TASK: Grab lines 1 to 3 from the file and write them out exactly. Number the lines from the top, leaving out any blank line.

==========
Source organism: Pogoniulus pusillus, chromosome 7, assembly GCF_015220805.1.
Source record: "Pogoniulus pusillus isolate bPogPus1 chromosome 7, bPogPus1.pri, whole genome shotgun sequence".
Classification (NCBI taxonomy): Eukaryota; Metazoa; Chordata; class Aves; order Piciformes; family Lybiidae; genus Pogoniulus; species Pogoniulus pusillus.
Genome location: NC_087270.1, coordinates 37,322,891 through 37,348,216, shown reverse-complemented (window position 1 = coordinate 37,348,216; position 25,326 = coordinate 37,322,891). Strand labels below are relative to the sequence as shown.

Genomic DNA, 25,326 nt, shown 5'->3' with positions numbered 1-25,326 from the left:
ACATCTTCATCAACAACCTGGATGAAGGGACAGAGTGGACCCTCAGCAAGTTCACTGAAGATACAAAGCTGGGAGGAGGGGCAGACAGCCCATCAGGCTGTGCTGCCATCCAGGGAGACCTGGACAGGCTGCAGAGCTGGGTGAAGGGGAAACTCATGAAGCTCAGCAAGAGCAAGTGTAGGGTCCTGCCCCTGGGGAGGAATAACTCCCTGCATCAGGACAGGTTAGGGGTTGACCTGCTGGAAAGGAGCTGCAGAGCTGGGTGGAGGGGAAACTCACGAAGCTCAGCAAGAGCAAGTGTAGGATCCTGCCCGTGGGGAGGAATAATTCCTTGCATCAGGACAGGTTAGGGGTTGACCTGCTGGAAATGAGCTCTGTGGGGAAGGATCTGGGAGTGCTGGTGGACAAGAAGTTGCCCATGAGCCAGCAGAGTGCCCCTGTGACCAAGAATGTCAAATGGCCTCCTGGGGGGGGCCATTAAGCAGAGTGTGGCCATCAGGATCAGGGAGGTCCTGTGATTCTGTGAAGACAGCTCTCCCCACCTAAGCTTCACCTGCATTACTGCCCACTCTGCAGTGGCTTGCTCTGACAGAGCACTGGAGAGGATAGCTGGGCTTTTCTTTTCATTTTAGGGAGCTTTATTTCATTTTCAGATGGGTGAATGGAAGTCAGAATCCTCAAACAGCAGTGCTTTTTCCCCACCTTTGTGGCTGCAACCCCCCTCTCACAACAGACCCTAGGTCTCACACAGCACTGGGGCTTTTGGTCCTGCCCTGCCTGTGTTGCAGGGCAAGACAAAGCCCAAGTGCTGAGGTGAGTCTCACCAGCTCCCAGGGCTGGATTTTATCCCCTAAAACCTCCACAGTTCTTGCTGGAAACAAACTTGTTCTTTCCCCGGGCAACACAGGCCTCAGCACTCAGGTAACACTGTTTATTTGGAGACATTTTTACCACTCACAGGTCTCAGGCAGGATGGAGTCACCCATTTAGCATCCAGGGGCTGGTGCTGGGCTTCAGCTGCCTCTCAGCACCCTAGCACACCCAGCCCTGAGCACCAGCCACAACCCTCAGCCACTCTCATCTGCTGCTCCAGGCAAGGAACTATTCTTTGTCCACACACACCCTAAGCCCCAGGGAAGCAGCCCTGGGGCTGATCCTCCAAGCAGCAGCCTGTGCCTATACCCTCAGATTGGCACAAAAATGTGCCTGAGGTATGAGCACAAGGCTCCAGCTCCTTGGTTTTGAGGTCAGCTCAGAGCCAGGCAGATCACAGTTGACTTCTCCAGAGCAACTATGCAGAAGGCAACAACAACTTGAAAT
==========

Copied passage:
Source organism: Pogoniulus pusillus, chromosome 7, assembly GCF_015220805.1.
Source record: "Pogoniulus pusillus isolate bPogPus1 chromosome 7, bPogPus1.pri, whole genome shotgun sequence".
Classification (NCBI taxonomy): Eukaryota; Metazoa; Chordata; class Aves; order Piciformes; family Lybiidae; genus Pogoniulus; species Pogoniulus pusillus.